Thursday, September 8, 2011

Critic's Cafe: Scott's Movie Evaluation Criteria

So, how do I evaluate a movie? I know what I don't do - and that is rely on anything outside of the movie such as friend's opinions, critic's ratings and awards earned. Those things are only helpful to me in selecting which movies I see. So what factors determine if I enjoy a film or not?
  1. Most important is believeability. I don't care how awesome the action sequences or character moments are - If I don't believe that they're plausible then the film lost me. For example, in Speed when the bus jumps across the gap in the road without falling below fifty five miles per hour they lost me. Now, this doesn't mean that I don't enjoy fantasy and science fiction with the best of them. But a film has to obey its own internal logic. So when, at the end of Transformers, the Allspark shrinks down from the size of a building to the size of a football the movie lost me because it didn't fit with the entire film's mass-retention principle.
  2. Next is emotional impact. It really doesn't matter what emotion it is - it could either be humorous, uplifting, or sad. If a film moves me emotionally I think much better of it. I cry at the scene in Apollo 13 when the pregnant wife watches the astronaut going into space for the first time. I can't make it through the scene in Forrest Gump when he's standing at Ginny's grave without crying. Meanwhile, Office Space, Dirty Work, and Road Trip crack me up. If a film can make me care enough to be moved emotionally I know its a good one.
  3. Another thing I look for in films is if they are thought provoking. That doesn't mean I want to be preached at or told a story with a social, ecological, or political agenda. But I like it when a film gives me reason to think more deeply on a topic or to see an issue in a new light. Back to the Future caused me to think about how time travel works. The Good Son had me thinking what I would do if I was in that mother's place with two children's lives in my hands and only one can survive. When the experience of watching the film doesn't end with the final credits, that's an indicator that it was a quality film.
  4. Rewatchability is also very important to me. Sure, I saw Schindler's List in the theater and loved it but when I bought it and watched it again I couldn't drag myself through it a second time. It's a special thing when you can find enjoyment in a film even when you know every secret, every surprise, and every line of dialogue. I loved Tim Burton's Batman when I saw it in the theater but it just seemed tedious when I watched it again while The Wizard of Oz remains a timeless classic that I've watched dozens of times.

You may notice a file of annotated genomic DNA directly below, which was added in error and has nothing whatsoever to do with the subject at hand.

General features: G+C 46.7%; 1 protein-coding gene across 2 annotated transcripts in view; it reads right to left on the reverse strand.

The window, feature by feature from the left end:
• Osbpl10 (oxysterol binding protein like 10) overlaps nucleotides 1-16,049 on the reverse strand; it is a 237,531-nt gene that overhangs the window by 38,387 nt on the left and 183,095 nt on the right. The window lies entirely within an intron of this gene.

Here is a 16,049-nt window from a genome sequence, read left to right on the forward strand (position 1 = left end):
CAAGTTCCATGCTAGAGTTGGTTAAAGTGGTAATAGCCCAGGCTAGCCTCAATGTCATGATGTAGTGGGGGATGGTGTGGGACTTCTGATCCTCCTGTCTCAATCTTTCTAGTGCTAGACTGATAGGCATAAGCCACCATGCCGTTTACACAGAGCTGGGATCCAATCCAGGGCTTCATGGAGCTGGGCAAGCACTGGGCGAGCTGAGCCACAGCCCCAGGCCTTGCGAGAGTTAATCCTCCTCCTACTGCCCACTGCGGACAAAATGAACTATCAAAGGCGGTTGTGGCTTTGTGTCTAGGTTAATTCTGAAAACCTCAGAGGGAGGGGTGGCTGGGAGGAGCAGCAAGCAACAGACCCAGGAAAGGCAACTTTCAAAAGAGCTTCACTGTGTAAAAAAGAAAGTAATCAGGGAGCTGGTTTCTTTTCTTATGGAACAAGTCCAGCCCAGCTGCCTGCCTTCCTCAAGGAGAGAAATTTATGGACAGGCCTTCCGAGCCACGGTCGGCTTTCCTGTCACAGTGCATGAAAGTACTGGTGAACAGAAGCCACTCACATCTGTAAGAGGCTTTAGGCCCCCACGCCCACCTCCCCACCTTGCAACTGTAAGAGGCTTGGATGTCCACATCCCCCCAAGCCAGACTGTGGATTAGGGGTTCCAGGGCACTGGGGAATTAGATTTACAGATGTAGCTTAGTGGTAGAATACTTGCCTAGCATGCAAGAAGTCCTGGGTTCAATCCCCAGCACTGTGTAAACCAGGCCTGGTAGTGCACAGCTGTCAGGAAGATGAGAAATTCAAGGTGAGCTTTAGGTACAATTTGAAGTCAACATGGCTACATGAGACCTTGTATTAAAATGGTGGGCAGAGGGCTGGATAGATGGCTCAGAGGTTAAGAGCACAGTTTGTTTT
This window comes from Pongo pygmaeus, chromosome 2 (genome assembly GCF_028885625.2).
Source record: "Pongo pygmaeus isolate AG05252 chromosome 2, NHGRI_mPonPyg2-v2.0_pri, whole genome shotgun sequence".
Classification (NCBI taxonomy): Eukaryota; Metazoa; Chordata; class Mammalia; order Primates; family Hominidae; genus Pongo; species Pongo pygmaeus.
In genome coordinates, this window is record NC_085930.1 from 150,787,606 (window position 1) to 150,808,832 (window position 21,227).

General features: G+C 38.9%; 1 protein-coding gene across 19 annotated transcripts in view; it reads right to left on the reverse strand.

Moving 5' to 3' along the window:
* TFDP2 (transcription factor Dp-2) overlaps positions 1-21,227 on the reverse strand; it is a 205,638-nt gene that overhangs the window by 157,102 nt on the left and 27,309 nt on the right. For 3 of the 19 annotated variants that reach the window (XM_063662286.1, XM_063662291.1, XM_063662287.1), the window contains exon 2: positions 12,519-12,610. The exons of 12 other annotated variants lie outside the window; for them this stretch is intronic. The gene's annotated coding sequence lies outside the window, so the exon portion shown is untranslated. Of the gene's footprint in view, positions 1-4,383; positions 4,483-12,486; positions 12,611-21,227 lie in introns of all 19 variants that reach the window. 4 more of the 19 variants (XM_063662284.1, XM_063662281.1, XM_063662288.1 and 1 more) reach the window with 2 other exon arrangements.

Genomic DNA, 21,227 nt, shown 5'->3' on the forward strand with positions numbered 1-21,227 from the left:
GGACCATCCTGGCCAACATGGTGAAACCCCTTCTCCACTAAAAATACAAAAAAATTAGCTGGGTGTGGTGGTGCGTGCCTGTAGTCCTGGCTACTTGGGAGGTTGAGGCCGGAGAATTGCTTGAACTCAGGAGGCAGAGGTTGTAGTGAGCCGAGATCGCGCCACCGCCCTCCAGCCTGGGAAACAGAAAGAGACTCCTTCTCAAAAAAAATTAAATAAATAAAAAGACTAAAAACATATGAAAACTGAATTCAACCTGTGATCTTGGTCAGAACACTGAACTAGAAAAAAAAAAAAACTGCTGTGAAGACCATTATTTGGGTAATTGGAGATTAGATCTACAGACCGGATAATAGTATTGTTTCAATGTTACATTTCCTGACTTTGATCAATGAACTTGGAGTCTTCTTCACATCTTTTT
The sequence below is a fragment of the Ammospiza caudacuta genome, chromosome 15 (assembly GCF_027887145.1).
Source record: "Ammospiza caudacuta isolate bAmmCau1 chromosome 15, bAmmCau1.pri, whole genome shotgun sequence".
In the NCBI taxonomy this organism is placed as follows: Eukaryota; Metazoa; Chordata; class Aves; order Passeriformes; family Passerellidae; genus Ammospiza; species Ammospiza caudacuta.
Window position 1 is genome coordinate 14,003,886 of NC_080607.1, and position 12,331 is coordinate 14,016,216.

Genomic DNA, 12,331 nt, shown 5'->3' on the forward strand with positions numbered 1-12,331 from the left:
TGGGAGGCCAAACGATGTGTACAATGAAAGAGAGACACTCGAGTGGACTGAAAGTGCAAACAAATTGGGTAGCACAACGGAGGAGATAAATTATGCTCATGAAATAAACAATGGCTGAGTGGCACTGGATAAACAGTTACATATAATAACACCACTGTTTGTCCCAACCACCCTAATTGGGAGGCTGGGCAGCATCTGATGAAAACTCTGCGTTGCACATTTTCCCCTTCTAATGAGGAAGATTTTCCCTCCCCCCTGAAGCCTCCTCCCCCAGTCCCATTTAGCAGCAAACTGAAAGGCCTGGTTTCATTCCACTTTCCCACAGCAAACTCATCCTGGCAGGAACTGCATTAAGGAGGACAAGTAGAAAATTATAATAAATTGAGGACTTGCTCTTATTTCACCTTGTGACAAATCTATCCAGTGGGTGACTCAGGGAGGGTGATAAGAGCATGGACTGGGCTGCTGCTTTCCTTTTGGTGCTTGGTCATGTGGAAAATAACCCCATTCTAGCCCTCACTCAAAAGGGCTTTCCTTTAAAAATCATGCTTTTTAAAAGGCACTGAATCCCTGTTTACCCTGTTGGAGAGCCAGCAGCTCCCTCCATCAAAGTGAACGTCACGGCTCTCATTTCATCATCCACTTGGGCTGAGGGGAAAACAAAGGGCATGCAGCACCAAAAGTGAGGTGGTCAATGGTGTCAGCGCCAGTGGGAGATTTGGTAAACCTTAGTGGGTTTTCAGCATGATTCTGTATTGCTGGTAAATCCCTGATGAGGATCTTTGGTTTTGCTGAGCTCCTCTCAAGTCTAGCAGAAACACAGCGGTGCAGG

5. Of course, I examine the technical aspects of film making such as acting, pace, lighting, shot composition, and special effects. Poor acting can kill a film almost as fast as poor directing. A truly monumental performance, on the other hand, can significantly improve my opinion of a film. Special effects, to a certain degree, apply back to the believeability of a film but I also think they're a distraction aspect to them as well. If I notice either a good or bad special effect and it takes me out of the experience of watching the film that's a bad thing. On the other hand, if they're integrated seamlessly into the fabric of the story then that's to the film's credit. I honestly didn't notice the CGI shots in Fight Club until I watched the bonus features on the DVD and they were pointed out to me. Bravo!
  6. Finally, I can't totally discount star power and property value. I find myself being more willing to forgive the faults of a film if it features one of my favorite actors such as Denzel Washington or Harrison Ford. A film based on a pre-established property, however, can affect my judgment both for the good and for the bad. I find that I'm particularly hard on films based on a property I love (such as Spider-Man or Star Wars). But if a film based on a property I love is good, I find that my evaluation of that film is higher than perhaps it would have been if I wasn't already a fan.
So, there you have it. Believeability, emotional impact, thought provoking, rewatchability, technical aspects, star power, and property value are all factored in when I'm thinking about how much I like or dislike a movie.

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